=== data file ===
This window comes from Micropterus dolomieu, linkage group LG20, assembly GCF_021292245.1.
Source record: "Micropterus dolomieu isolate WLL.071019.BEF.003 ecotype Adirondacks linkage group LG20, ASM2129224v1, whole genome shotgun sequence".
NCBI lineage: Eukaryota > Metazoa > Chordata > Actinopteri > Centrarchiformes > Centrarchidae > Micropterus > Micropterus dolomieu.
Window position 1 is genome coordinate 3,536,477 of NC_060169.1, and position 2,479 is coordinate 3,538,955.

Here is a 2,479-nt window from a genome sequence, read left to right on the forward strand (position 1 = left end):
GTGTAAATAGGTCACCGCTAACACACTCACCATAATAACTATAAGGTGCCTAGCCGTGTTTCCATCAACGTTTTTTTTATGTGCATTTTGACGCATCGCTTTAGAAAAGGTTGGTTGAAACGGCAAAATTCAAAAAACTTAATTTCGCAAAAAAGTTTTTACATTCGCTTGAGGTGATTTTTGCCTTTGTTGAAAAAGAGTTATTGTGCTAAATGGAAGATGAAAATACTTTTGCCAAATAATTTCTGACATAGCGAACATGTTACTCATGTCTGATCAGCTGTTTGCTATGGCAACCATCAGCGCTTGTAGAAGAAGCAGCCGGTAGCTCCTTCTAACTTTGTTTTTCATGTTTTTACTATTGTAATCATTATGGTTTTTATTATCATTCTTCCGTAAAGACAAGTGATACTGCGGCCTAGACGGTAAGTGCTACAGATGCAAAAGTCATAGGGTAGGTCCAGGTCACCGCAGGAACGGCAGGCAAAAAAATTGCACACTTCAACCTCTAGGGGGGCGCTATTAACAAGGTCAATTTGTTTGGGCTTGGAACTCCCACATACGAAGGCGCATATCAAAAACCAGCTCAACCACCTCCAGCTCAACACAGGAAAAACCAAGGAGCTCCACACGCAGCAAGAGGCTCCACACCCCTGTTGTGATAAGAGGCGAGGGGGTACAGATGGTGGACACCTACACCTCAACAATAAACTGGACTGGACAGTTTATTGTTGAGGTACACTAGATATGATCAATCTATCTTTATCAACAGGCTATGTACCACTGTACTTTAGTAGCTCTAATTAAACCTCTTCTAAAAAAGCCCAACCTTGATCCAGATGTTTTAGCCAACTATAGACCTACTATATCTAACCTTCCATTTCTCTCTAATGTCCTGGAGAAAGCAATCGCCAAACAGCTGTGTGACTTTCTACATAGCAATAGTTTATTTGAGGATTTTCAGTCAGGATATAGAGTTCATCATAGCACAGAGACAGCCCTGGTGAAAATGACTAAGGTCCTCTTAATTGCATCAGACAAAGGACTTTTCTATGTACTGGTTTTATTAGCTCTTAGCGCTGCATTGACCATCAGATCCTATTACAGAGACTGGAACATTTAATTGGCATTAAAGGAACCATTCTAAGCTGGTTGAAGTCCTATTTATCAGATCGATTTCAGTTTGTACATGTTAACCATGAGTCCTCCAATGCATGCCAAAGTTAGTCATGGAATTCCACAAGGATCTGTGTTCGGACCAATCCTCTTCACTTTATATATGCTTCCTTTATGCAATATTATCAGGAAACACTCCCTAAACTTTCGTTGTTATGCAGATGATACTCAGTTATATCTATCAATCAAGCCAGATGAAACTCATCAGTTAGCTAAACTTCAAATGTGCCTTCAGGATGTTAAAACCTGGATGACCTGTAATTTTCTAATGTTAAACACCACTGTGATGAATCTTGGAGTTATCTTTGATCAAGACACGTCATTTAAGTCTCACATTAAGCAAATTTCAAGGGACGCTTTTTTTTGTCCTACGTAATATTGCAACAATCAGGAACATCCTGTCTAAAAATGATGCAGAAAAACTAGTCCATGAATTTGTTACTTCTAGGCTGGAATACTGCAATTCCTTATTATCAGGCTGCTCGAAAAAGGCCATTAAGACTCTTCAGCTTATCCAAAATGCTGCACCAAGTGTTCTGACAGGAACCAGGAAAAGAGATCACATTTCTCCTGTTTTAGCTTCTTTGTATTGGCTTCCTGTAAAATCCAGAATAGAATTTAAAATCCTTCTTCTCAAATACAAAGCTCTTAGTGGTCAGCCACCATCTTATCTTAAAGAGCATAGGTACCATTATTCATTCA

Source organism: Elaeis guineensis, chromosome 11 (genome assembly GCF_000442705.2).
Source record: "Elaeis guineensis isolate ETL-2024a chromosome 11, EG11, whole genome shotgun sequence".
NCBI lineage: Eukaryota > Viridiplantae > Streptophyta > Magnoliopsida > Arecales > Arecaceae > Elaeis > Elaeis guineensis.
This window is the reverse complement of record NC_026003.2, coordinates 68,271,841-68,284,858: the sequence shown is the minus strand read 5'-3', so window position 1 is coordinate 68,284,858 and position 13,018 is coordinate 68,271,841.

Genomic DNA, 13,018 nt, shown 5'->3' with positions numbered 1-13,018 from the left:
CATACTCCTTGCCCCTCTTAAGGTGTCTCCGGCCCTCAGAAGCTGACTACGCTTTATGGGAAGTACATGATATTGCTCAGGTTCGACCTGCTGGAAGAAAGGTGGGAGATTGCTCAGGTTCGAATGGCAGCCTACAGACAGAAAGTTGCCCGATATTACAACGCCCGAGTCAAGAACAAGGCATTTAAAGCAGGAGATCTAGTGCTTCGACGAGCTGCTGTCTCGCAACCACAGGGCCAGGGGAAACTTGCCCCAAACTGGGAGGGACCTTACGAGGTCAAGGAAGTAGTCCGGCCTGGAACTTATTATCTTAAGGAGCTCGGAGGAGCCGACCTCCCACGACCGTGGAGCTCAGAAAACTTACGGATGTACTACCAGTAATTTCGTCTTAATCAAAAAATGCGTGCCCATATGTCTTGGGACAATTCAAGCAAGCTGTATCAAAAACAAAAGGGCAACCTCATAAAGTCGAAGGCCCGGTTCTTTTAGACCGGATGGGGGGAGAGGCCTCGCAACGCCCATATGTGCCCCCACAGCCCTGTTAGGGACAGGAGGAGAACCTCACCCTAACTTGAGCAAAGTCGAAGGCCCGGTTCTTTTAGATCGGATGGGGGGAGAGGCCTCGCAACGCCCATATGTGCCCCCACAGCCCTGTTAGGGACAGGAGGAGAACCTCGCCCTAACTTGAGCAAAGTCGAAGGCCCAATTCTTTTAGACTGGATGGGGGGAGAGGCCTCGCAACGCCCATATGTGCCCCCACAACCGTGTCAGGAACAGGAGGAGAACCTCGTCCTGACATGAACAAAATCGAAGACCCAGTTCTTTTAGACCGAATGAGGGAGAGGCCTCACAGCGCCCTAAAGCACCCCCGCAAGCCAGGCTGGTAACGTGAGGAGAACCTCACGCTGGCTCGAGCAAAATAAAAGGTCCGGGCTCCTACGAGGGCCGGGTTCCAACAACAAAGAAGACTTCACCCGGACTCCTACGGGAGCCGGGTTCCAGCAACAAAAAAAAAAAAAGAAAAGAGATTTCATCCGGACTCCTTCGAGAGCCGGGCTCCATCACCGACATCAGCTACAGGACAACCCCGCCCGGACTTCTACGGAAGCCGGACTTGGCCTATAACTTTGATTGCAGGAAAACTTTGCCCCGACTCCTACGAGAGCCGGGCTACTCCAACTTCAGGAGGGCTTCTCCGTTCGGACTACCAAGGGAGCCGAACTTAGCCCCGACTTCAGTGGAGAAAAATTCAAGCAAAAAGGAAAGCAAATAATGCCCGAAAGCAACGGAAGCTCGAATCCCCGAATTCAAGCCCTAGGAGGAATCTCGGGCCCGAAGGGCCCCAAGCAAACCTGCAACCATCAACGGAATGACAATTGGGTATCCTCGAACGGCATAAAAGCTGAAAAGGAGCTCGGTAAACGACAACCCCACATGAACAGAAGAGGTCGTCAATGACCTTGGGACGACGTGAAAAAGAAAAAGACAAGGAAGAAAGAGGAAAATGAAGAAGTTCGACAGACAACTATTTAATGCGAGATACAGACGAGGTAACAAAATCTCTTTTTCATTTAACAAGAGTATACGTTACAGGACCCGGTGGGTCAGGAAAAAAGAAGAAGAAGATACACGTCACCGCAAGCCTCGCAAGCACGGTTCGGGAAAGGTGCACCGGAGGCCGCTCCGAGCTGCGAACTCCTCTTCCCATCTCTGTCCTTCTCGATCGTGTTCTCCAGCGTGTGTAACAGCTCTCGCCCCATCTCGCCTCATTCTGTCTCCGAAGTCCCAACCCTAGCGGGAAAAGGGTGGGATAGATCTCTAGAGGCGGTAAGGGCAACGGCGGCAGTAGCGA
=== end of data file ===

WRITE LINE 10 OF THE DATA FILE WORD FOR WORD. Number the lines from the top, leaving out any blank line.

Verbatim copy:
This window is the reverse complement of record NC_026003.2, coordinates 68,271,841-68,284,858: the sequence shown is the minus strand read 5'-3', so window position 1 is coordinate 68,284,858 and position 13,018 is coordinate 68,271,841.